A new preprint By Rachael Hulme, Anisha Begum, Kate Nation and Jenni Rodd looks at how contextual diversity affects early stages of word learning.
Diversity of narrative context disrupts the early stage of learning the meanings of novel words
There’s an important distinction between ‘situational diversity’ (i.e. the context in which words occur) and ‘heterogeneity’ (i.e. polysemy/diversity in words’ meanings). These typically co-occur in natural language, so we wanted to tease contextual diversity apart from polysemy.
Adults learned new words and their meanings by reading paragraphs with either five different narrative contexts or a single coherent narrative context. We controlled the semantic features of word meanings across conditions to avoid influences from polysemy.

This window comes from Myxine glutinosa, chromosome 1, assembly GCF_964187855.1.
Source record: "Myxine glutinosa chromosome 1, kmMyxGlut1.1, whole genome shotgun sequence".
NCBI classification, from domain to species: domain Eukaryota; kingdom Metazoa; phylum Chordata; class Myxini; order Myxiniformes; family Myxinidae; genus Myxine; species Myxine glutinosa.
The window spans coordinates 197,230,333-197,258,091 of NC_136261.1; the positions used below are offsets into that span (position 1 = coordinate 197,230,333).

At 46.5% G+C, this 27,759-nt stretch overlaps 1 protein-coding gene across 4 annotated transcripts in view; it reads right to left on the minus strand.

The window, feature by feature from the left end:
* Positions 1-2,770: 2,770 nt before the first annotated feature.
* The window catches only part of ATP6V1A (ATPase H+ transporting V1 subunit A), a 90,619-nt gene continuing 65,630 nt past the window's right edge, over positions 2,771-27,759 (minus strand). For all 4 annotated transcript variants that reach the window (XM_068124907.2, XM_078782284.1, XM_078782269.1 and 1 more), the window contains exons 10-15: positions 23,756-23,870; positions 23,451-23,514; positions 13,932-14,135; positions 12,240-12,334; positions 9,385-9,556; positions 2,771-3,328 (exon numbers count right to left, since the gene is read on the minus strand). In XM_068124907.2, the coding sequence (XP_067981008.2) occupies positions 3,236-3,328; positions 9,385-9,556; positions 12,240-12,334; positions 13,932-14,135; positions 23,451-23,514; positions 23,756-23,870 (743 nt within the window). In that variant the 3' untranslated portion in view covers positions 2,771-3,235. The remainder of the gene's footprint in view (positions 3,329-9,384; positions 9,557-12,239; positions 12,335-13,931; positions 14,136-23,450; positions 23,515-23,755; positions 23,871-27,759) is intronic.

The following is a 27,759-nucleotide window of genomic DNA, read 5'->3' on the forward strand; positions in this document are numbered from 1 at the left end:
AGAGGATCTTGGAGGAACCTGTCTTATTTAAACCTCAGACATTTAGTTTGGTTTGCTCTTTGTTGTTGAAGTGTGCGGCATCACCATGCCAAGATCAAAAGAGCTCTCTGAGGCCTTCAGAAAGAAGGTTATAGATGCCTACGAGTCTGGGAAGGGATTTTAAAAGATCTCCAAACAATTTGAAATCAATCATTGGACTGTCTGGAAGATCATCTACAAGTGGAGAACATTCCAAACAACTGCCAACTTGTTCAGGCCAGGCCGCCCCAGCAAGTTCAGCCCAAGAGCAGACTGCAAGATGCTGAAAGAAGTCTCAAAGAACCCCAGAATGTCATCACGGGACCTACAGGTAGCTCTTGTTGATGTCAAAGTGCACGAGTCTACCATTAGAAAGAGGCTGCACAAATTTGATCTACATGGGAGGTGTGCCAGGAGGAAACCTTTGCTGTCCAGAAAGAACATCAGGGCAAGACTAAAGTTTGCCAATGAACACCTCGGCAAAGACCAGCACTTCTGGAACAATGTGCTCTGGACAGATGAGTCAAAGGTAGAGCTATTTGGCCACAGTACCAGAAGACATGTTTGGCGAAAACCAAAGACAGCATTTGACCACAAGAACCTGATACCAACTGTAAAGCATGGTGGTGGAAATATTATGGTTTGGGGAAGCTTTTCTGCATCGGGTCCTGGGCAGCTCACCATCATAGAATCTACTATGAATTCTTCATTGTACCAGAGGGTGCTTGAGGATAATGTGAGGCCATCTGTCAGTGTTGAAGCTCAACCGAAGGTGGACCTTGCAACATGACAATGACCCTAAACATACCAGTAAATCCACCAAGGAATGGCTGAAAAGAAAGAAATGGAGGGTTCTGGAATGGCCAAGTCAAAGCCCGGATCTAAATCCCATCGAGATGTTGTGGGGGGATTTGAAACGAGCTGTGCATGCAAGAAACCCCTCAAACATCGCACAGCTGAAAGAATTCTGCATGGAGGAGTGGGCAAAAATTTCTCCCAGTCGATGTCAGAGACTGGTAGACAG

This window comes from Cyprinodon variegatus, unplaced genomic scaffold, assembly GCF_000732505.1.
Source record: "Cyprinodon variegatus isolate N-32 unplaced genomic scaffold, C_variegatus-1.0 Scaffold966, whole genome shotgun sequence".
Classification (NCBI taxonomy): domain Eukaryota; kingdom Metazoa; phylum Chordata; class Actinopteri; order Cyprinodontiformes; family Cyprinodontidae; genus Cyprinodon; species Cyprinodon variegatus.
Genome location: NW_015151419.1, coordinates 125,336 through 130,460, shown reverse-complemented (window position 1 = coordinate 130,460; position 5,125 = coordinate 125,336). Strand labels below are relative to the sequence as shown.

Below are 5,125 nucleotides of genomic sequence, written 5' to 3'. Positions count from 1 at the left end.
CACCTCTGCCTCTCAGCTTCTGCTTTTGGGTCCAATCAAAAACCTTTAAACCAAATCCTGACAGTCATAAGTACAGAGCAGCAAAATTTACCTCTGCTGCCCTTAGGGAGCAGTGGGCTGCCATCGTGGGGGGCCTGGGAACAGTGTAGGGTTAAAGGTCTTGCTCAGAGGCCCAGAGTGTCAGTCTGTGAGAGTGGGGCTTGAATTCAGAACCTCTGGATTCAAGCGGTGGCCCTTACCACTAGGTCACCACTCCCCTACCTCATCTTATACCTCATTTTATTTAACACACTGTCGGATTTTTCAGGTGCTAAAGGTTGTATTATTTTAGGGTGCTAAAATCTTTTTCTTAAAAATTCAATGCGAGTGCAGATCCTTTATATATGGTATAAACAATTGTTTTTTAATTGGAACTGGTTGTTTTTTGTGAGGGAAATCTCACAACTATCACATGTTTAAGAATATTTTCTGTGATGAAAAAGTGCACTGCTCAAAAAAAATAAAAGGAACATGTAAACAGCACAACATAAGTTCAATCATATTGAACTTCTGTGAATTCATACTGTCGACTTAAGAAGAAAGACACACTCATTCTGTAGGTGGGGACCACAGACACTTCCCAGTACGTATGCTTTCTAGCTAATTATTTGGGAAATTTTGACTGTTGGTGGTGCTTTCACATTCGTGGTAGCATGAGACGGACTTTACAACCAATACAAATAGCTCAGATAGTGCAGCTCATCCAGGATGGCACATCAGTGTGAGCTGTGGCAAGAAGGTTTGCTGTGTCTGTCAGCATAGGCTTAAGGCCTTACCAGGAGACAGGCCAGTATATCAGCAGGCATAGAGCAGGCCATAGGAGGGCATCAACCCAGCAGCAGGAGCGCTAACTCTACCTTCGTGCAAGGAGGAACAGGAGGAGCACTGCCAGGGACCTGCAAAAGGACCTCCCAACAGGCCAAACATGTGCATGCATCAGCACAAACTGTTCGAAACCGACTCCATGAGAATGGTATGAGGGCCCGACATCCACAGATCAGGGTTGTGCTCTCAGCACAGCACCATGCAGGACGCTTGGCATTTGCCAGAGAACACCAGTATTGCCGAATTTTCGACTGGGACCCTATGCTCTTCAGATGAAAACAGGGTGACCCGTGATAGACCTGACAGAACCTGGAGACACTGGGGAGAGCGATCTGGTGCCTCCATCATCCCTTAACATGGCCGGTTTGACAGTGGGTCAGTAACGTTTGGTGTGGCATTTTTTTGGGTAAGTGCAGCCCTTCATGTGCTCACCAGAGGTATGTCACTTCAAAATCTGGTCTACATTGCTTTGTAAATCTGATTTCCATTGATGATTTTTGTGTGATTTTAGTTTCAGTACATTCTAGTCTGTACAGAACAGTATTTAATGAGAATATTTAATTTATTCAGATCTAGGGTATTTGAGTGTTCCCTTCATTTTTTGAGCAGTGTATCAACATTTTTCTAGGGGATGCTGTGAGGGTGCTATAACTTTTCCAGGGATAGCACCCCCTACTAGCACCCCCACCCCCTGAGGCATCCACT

Diversity of narrative context did not affect word-form learning but disrupted learning of word meanings – more semantic features were correctly recalled for words learned in a single coherent narrative context.
So in the early stages of learning meanings of new words, learning is boosted by anchoring them to a single coherent narrative discourse. The temporary representations that are built to support discourse comprehension may play an important role in supporting word learning.
The expt was preregistered, and materials, data & analysis code are available via OSF: https://osf.io/2bnw3
Here’s a poster summary of this research: https://bit.ly/3qZ7BSo